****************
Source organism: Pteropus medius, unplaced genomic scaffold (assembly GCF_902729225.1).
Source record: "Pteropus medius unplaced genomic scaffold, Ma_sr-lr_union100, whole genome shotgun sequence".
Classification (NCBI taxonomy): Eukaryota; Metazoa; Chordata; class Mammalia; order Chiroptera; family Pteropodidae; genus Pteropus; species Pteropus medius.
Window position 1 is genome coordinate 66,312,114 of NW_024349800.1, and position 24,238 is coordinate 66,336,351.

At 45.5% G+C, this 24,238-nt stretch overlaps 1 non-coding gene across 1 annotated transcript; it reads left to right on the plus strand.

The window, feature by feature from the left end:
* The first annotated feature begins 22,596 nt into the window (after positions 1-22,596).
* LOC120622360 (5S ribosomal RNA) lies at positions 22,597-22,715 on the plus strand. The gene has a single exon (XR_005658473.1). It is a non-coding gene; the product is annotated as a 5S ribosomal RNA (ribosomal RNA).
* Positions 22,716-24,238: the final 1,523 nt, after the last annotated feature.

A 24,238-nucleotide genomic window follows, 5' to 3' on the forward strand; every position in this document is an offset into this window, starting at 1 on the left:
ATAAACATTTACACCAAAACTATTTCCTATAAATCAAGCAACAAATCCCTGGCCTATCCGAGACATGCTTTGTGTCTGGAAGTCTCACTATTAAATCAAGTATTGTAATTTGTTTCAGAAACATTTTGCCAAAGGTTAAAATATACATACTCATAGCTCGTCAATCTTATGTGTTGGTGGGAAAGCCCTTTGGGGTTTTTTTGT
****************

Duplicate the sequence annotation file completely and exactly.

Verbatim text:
Source organism: Pteropus medius, unplaced genomic scaffold (assembly GCF_902729225.1).
Source record: "Pteropus medius unplaced genomic scaffold, Ma_sr-lr_union100, whole genome shotgun sequence".
Classification (NCBI taxonomy): Eukaryota; Metazoa; Chordata; class Mammalia; order Chiroptera; family Pteropodidae; genus Pteropus; species Pteropus medius.
Window position 1 is genome coordinate 66,312,114 of NW_024349800.1, and position 24,238 is coordinate 66,336,351.

At 45.5% G+C, this 24,238-nt stretch overlaps 1 non-coding gene across 1 annotated transcript; it reads left to right on the plus strand.

The window, feature by feature from the left end:
* The first annotated feature begins 22,596 nt into the window (after positions 1-22,596).
* LOC120622360 (5S ribosomal RNA) lies at positions 22,597-22,715 on the plus strand. The gene has a single exon (XR_005658473.1). It is a non-coding gene; the product is annotated as a 5S ribosomal RNA (ribosomal RNA).
* Positions 22,716-24,238: the final 1,523 nt, after the last annotated feature.

A 24,238-nucleotide genomic window follows, 5' to 3' on the forward strand; every position in this document is an offset into this window, starting at 1 on the left:
ATAAACATTTACACCAAAACTATTTCCTATAAATCAAGCAACAAATCCCTGGCCTATCCGAGACATGCTTTGTGTCTGGAAGTCTCACTATTAAATCAAGTATTGTAATTTGTTTCAGAAACATTTTGCCAAAGGTTAAAATATACATACTCATAGCTCGTCAATCTTATGTGTTGGTGGGAAAGCCCTTTGGGGTTTTTTTGT